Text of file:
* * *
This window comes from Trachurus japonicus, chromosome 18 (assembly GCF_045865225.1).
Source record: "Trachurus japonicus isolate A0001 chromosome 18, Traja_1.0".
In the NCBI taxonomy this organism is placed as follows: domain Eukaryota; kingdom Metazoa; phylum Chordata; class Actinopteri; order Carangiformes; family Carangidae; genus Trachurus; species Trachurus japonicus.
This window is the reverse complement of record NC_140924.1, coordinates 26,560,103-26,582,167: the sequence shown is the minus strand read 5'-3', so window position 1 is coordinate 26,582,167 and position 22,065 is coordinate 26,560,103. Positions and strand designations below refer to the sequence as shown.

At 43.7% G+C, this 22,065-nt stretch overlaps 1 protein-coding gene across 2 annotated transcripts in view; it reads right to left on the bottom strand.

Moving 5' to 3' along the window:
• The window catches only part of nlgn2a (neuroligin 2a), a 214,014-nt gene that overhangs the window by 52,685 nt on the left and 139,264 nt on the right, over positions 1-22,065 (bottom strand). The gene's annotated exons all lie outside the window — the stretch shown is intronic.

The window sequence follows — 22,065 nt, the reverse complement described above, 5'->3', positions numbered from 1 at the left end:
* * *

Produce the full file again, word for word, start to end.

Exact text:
This window comes from Trachurus japonicus, chromosome 18 (assembly GCF_045865225.1).
Source record: "Trachurus japonicus isolate A0001 chromosome 18, Traja_1.0".
In the NCBI taxonomy this organism is placed as follows: domain Eukaryota; kingdom Metazoa; phylum Chordata; class Actinopteri; order Carangiformes; family Carangidae; genus Trachurus; species Trachurus japonicus.
This window is the reverse complement of record NC_140924.1, coordinates 26,560,103-26,582,167: the sequence shown is the minus strand read 5'-3', so window position 1 is coordinate 26,582,167 and position 22,065 is coordinate 26,560,103. Positions and strand designations below refer to the sequence as shown.

At 43.7% G+C, this 22,065-nt stretch overlaps 1 protein-coding gene across 2 annotated transcripts in view; it reads right to left on the bottom strand.

Moving 5' to 3' along the window:
• The window catches only part of nlgn2a (neuroligin 2a), a 214,014-nt gene that overhangs the window by 52,685 nt on the left and 139,264 nt on the right, over positions 1-22,065 (bottom strand). The gene's annotated exons all lie outside the window — the stretch shown is intronic.

The window sequence follows — 22,065 nt, the reverse complement described above, 5'->3', positions numbered from 1 at the left end: